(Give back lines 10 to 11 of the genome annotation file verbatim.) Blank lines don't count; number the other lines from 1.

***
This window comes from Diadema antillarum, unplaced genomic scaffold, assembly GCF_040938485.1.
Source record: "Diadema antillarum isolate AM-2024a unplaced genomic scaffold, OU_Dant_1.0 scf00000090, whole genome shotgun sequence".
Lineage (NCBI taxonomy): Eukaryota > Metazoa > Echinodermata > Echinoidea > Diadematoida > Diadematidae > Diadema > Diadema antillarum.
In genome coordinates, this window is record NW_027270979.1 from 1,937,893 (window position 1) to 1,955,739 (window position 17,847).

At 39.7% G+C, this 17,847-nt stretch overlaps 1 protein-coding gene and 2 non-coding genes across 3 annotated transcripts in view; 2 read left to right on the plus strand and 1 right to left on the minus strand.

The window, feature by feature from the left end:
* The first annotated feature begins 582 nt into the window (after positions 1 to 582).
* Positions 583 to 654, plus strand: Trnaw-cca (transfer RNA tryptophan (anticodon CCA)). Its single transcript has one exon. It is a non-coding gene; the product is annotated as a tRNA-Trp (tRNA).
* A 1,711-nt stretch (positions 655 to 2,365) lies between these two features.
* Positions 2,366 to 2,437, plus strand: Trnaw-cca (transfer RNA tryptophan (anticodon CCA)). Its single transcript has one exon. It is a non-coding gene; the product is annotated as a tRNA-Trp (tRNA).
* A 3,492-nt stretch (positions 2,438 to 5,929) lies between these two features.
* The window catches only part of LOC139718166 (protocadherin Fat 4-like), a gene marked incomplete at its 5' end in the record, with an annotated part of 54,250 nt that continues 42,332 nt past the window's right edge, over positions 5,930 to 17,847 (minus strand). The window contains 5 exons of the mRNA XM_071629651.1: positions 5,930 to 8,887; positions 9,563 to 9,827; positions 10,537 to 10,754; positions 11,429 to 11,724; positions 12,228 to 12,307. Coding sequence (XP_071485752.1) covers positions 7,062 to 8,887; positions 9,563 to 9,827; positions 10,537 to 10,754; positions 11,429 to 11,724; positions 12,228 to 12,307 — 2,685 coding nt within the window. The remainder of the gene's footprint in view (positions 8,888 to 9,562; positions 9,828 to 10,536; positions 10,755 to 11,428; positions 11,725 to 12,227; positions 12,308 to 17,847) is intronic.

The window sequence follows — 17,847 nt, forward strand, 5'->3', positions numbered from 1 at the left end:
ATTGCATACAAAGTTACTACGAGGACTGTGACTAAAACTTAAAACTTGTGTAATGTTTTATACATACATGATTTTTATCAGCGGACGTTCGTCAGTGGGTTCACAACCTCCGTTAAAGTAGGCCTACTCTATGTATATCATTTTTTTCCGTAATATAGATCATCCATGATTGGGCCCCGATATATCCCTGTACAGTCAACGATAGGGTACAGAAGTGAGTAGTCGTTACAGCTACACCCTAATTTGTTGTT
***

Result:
* Positions 2,366 to 2,437, plus strand: Trnaw-cca (transfer RNA tryptophan (anticodon CCA)). Its single transcript has one exon. It is a non-coding gene; the product is annotated as a tRNA-Trp (tRNA).
* A 3,492-nt stretch (positions 2,438 to 5,929) lies between these two features.